Comprehensive Survey of Contemporary Photographer Fazal Sheikh’s Works to Premiere at Denver Art Museum
Global human rights issues brought to light through more than 170 photographs
The Denver Art Museum (DAM) is proud to present Common Ground: Photographs by Fazal Sheikh, 1989-2013, a survey of the nearly 25-year career of the critically acclaimed photographer Fazal Sheikh’s work. Born and raised in New York City, the artist has focused on raising awareness of international human rights issues through his documentary-based photography practice. The exhibition, on view from Aug. 13 to Nov. 12, 2017, will feature more than 170 portraits and landscapes chronicling individuals living in displaced and marginalized communities around the world, many times as the result of war, exploitation and poverty. Common Ground is the first time this selection of works has been shown together in one place.
“Sheikh’s photographs remind us that portraits are more than just a face,” said Christoph Heinrich, Frederick and Jan Mayer Director of the DAM. “His ability to capture an individual’s spirit, traditions, beliefs, culture and reality in one photo is awe-inspiring. The exhibition will invite visitors to explore mankind through the lens of a single artist, whose body of work is striking, and bound to spark conversations about present-day issues.”
Common Ground will offer deeper insight into major world events, racial strife and the reality of mass global displacement in places such as East Africa, Afghanistan, Pakistan, India and the Netherlands. Stories told through Sheikh’s pictures focus on survivors, orphans and victims of violence and abuse, with subjects including mothers, children and the elderly. A selection of the artist’s landscape photographs will be included in the exhibition to provide context. Common Ground will display Sheikh’s meticulous technique and empathetic representation of harsh realities.
“Fazal Sheikh has photographed survivors of civil war, ethnic hatred and social marginalization for more than two decades,” said Eric Paddock, curator of photography at the DAM. “His photographs put us eye-to-eye with individuals in ways that reveal our shared humanity, rather than reinforcing symbols or stereotypes. His empathy and the straightforward elegance of his pictures give his work unique power and grace.”
The exhibition will survey Sheikh’s work in eight thematic sections that span a period from 1989 to 2013, focusing on the artist’s global travels that connected him to displaced refugees and those living in exile camps. The exhibition will open with portraits made on his early visits to refugee camps in East and South Africa. Following those portraits is a series that shows women and children left behind as a result of war in Somalia. Other sections consider women who were cast off by their families in India, young orphans and the memories of Afghanistan war refugees.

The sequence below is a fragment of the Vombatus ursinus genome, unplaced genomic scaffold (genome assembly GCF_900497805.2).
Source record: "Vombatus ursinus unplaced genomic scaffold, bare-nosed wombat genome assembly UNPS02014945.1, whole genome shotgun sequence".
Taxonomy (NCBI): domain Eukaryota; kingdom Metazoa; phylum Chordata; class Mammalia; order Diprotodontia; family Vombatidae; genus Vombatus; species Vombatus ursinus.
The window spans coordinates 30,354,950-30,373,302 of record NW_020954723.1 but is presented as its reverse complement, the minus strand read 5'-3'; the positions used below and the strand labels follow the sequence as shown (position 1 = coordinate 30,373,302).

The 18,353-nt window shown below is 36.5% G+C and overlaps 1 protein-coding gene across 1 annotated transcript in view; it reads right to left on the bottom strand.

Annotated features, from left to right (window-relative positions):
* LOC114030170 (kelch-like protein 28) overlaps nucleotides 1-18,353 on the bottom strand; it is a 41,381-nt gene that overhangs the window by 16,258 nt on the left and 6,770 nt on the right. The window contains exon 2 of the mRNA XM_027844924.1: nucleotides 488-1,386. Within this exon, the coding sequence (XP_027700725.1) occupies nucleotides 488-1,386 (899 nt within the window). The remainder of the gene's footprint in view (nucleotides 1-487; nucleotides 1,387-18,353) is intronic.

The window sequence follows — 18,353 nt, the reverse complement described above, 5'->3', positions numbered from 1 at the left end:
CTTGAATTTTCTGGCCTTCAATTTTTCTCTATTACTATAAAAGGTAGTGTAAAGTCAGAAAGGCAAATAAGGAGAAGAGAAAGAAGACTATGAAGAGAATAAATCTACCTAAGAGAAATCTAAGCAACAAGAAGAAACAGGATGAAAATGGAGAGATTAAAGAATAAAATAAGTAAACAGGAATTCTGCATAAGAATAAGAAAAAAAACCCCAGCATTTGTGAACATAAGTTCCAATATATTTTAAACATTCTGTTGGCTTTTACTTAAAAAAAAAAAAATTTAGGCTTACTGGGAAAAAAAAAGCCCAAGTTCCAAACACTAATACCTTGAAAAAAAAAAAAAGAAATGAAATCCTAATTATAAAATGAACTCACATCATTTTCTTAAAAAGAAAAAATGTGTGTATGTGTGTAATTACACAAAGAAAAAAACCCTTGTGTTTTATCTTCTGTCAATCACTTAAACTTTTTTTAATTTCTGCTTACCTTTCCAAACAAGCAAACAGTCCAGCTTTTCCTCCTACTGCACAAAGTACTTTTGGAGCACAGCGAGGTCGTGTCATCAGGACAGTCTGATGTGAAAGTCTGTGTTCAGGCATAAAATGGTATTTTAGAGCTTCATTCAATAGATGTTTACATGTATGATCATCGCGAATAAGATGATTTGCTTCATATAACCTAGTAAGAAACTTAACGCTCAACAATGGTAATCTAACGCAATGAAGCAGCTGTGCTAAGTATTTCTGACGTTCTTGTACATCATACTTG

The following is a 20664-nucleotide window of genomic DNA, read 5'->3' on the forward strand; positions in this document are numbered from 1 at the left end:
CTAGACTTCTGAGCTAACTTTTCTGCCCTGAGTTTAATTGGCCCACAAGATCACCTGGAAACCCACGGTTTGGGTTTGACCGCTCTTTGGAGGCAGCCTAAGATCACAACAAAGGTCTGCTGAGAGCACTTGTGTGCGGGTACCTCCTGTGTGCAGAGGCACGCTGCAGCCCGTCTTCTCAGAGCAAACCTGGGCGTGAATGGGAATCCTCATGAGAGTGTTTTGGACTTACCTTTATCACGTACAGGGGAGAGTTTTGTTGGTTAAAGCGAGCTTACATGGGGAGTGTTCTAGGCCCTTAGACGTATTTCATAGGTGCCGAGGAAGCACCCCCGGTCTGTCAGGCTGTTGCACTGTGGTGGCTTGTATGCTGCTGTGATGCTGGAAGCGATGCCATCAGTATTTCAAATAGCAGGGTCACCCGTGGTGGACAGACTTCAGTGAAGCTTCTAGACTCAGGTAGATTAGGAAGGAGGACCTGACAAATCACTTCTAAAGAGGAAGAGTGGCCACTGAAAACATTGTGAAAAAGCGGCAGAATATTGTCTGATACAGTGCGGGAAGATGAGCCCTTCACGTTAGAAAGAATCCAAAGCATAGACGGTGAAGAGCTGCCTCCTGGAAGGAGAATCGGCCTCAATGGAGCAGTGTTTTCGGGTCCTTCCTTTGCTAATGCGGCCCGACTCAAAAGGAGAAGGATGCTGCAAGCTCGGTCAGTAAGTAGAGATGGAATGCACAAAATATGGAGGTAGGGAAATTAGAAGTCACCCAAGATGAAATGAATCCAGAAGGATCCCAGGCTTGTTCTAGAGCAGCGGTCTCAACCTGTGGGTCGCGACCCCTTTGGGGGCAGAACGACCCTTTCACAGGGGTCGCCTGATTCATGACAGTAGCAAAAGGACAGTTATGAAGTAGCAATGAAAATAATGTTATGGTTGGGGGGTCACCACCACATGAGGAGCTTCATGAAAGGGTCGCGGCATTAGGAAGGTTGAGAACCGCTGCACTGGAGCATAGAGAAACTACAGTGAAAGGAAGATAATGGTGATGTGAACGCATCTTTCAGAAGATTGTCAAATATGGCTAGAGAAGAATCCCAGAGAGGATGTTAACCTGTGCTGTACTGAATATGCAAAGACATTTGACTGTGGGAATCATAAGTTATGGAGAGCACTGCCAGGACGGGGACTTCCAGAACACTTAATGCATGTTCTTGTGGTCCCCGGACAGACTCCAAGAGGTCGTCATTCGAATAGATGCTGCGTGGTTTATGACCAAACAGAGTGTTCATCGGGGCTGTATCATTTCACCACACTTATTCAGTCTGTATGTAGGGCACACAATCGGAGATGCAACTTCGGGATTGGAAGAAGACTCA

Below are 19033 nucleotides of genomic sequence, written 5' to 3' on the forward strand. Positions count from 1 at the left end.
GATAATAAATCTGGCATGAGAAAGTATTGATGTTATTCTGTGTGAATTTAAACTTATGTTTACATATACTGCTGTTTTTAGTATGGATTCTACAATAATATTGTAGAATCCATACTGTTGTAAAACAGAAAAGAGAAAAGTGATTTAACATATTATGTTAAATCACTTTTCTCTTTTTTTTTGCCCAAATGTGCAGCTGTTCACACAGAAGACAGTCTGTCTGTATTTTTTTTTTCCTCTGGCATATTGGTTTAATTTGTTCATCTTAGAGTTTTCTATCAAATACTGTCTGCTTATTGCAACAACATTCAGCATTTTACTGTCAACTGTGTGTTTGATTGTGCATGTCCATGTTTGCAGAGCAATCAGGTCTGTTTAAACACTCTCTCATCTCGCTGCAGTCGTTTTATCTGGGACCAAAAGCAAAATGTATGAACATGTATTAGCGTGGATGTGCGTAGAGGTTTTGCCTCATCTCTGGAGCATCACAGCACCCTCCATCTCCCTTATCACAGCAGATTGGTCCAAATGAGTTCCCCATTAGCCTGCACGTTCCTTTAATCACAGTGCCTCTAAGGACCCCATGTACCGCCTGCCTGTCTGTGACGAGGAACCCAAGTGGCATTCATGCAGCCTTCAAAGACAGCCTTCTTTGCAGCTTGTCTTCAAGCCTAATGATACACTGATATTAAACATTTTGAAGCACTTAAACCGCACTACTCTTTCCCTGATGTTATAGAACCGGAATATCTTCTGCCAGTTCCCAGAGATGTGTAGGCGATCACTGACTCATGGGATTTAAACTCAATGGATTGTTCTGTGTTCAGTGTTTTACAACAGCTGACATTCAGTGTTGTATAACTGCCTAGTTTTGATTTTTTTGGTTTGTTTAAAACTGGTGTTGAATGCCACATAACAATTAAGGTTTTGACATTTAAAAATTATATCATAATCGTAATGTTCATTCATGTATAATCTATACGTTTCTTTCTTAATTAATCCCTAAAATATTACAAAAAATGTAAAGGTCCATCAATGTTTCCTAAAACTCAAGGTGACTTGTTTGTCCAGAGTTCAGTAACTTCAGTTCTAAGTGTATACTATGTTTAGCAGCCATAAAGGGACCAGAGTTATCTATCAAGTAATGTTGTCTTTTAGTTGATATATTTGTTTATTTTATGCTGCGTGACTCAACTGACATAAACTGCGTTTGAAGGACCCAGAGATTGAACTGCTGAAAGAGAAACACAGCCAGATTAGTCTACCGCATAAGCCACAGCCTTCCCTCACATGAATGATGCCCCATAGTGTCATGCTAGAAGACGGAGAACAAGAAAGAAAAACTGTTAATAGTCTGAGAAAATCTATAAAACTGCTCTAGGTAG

Common Ground also will feature a section focused on a single subject, the story of Seynab Azir Wardeere, a Somali war refugee who sought asylum in the Netherlands. Recorded interviews of Wardeere’s difficult accounts of making a new home in a new and unfamiliar culture will be featured as well.
The exhibition will also examine Sheikh’s first color series of photographs. Sheikh walked the streets and ghats of India’s holy city of Benares, also known as Varanasi, where he encountered homeless people sleeping in the open, as well as human remains wrapped in colored shrouds awaiting cremation. Sheikh combined these portraits with photographs of doorways, clouds and the night sky to create a tender visual poem where sleep, death, dreaming and passage are closely interwoven.
Sheikh’s series of photographs have earned him countless awards and fellowships, including a MacArthur Foundation Fellowship, a National Endowment for the Arts Fellowship, the Henri Cartier-Bresson International Grand Prize and the Luce Humanitarian Award, among many others. To extend the spirit of his work to the Denver metro area, the museum has been working with leaders in the refugee community on special programming that will engage the local refugee population to examine the experiences of displaced individuals from around the globe.
The exhibition is included in general admission and will be on view in the Gallagher Gallery of the Hamilton Building at the DAM. A book of Sheikh’s work will be available in The Shops at the Denver Art Museum.
Common Ground: Photographs by Fazal Sheikh, 1989-2013, is organized by the DAM. It is presented with generous support from Micheline Klagsbrun and Ken Grossinger, the donors to the Annual Fund Leadership Campaign and the citizens who support the Scientific and Cultural Facilities District (SCFD). Promotional support is provided by 5280 Magazine, CBS4, Comcast Spotlight and The Denver Post.
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The Denver Art Museum
The Denver Art Museum is an educational, nonprofit resource that sparks creative thinking and expression through transformative experiences with art. Its holdings reflect the city and region—and provide invaluable ways for the community to learn about cultures from around the world. Metro citizens support the Scientific and Cultural Facilities District (SCFD), a unique funding source serving hundreds of metro Denver arts, culture and scientific organizations. For museum information, call 720-865-5000 or visit www.denverartmuseum.org.